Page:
Master of Science (M.Sc)

A Master of Science (commonly abbreviated as an MS or MSc) is a globally recognized academic degree awarded to graduates for the completion of their course. The degree generally takes one to three years to complete, but will vary depend on the country, institution, subject area and courses selected.  Programs resulting in a Master of Science are generally more strictly focused on scientific and mathematical subjects where students are expected to concentrate their academic energies on mastering the technical and practical facets of their field. Typically an MS does require a thesis but this can vary from program to program. Master of Science degrees are usually offered in science, engineering and medical areas including computer science, nursing, mathematics, biochemistry, and physics.

Overview

  • Recognition. Globally recognized.
  • Duration. Typically 1-3 years.
  • Subjects. There are several fields that are almost always considered to be sciences including biology, biochemistry, chemistry, physics, earth science, social science, general science, mathematics, sport/exercise science, computer science and almost all fields of engineering.
  • Assessment. Varies based on country, university and subject. For some programs there may be continual assessment that makes the final grade.  For others, it may be a heavily weighted thesis.
  • Grading. Varies based on country, university, and subject.

Master of Arts or Master of Science?

Prospective students trying to chart their course through college might be wondering what the difference between an MA and an MS is.  The primary difference between the two types of degrees is the focus of the coursework students are required to complete in order to earn them.

A Master of Science degree typically focuses on science-related disciplines whereas a Master of Arts focuses on liberal arts programs.  However what is considered to be an art of science may vary from institution to institution.

To cite some examples:

A particular subject, for example Economics, can be awarded a Master of Science at one institution, a Master of Arts at another institution or have the option of one or the other based on the curriculum selected. The University of Nottingham allows students to tailor their module choices in the Economics program to graduate with either an MS or MA.

In the UK, the London School of Economics offers a MS degree in nearly all subject areas, even those usually associated with an arts degree.  On the other hand, University of Oxford almost exclusively awards arts qualifications. Thus, in both instances, there are historical and traditional reasons for the differences.

To cite another example, in the US, Northwestern University’s School of Communication grants MS degrees in all of its programs of study, including theater, dance, and radio/television/film. University of California, Berkeley grants a MS degree in Environmental Economics and Policy from the College of Natural Resources, but a MA degree in Environmental Economics and Policy from the College of Letters and Science.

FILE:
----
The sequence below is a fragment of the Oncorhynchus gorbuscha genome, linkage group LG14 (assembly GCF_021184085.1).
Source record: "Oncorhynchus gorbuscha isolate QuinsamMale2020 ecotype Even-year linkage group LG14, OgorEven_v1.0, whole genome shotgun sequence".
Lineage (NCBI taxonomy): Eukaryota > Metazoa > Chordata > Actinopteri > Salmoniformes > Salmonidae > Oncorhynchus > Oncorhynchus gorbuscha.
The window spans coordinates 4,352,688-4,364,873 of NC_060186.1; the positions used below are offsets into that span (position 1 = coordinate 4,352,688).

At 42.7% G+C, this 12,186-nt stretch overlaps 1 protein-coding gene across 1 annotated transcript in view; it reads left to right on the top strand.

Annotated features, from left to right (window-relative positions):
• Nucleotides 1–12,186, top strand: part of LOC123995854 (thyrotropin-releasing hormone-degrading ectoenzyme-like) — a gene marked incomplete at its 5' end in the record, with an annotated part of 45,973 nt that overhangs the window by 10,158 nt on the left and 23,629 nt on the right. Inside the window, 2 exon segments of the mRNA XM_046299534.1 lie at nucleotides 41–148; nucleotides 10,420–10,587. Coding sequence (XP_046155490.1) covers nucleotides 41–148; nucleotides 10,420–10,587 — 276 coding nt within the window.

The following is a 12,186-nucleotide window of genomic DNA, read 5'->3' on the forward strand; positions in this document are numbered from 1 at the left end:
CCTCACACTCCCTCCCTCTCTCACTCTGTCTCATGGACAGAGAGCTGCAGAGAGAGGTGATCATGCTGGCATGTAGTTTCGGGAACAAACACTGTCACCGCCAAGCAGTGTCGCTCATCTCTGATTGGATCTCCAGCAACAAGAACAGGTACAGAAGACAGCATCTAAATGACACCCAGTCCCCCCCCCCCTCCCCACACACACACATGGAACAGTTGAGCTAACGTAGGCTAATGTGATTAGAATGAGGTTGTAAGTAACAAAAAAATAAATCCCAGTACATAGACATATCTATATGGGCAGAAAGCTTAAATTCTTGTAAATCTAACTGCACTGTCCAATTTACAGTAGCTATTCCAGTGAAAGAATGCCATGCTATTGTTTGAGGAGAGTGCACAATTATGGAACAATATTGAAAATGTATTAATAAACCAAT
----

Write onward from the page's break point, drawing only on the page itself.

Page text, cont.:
The differences pose a very important question for students – What degree should I choose?

What degree is right for me?

Academically, both an MA and MS are equally valued.  Both offer students an opportunity to gain knowledge and skills in their area of interest, and build a platform for employment or doctorate studies.  Students need to identify which is a better fit – which track caters to their chosen subject and strengths in that major. The coursework required for a Master of Arts degree generally allows students to sharpen their communication and writing skills. By comparison, the demand of a Master of Science degree typically fosters analytical skills and a detailed understanding of subject matter.

When deciding which degree program is the best fit, students need to identify:

  • Subjects. What subject they wish to study as it may only be offered as a MA or MS
  • Curriculum. Review the course content and teaching style thoroughly, as an MA in a subject vs. an MS may vary significantly from university to university.
  • Career options. Does the degree provide the right foundation for your future job?
  • Entry requirements. Do you have the appropriate entry requirements e.g. work experience or appropriate undergraduate degree?
  • Interests. Do you enjoy the analytical classes or does your interest lie on the creative side?

A Master of Science degree offers a multitude of study options for students, and upon graduation the opportunity to enter the professional world or pursue post-graduate studies.  It is imperative that students identify what subject area their interest lies in and subsequently enroll in a program that provides the best platform for their future endeavors.

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